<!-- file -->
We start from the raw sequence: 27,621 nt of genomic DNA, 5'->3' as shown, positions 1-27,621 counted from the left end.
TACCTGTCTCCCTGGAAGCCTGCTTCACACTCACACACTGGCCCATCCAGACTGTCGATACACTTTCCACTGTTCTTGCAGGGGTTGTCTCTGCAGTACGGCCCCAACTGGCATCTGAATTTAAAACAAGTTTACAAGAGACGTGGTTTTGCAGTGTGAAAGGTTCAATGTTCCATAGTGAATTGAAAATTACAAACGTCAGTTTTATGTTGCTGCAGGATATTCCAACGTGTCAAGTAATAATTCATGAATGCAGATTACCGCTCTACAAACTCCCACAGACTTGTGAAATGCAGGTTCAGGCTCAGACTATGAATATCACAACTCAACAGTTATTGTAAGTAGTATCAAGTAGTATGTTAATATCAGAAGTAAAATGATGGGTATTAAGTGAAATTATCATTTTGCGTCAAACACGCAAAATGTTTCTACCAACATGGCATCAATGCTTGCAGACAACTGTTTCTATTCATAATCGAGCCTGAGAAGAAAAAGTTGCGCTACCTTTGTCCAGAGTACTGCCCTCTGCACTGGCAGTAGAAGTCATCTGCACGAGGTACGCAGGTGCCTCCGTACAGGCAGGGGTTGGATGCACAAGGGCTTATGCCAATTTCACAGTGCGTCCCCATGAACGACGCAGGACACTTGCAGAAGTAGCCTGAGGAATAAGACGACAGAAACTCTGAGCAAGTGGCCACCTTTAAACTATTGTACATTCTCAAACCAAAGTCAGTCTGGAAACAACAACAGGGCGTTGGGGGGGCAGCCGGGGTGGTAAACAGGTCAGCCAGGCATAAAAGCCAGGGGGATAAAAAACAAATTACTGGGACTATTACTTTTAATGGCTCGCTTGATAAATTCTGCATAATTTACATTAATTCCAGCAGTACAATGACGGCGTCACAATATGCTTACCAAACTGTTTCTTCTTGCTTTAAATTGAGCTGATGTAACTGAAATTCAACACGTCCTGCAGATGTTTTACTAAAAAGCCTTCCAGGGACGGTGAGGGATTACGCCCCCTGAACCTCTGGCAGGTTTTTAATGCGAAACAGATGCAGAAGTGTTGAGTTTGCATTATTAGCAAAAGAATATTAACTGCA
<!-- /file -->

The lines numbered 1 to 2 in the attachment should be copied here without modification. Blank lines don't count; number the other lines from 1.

We start from the raw sequence: 27,621 nt of genomic DNA, 5'->3' as shown, positions 1-27,621 counted from the left end.
TACCTGTCTCCCTGGAAGCCTGCTTCACACTCACACACTGGCCCATCCAGACTGTCGATACACTTTCCACTGTTCTTGCAGGGGTTGTCTCTGCAGTACGGCCCCAACTGGCATCTGAATTTAAAACAAGTTTACAAGAGACGTGGTTTTGCAGTGTGAAAGGTTCAATGTTCCATAGTGAATTGAAAATTACAAACGTCAGTTTTATGTTGCTGCAGGATATTCCAACGTGTCAAGTAATAATTCATGAATGCAGATTACCGCTCTACAAACTCCCACAGACTTGTGAAATGCAGGTTCAGGCTCAGACTATGAATATCACAACTCAACAGTTATTGTAAGTAGTATCAAGTAGTATGTTAATATCAGAAGTAAAATGATGGGTATTAAGTGAAATTATCATTTTGCGTCAAACACGCAAAATGTTTCTACCAACATGGCATCAATGCTTGCAGACAACTGTTTCTATTCATAATCGAGCCTGAGAAGAAAAAGTTGCGCTACCTTTGTCCAGAGTACTGCCCTCTGCACTGGCAGTAGAAGTCATCTGCACGAGGTACGCAGGTGCCTCCGTACAGGCAGGGGTTGGATGCACAAGGGCTTATGCCAATTTCACAGTGCGTCCCCATGAACGACGCAGGACACTTGCAGAAGTAGCCTGAGGAATAAGACGACAGAAACTCTGAGCAAGTGGCCACCTTTAAACTATTGTACATTCTCAAACCAAAGTCAGTCTGGAAACAACAACAGGGCGTTGGGGGGGCAGCCGGGGTGGTAAACAGGTCAGCCAGGCATAAAAGCCAGGGGGATAAAAAACAAATTACTGGGACTATTACTTTTAATGGCTCGCTTGATAAATTCTGCATAATTTACATTAATTCCAGCAGTACAATGACGGCGTCACAATATGCTTACCAAACTGTTTCTTCTTGCTTTAAATTGAGCTGATGTAACTGAAATTCAACACGTCCTGCAGATGTTTTACTAAAAAGCCTTCCAGGGACGGTGAGGGATTACGCCCCCTGAACCTCTGGCAGGTTTTTAATGCGAAACAGATGCAGAAGTGTTGAGTTTGCATTATTAGCAAAAGAATATTAACTGCA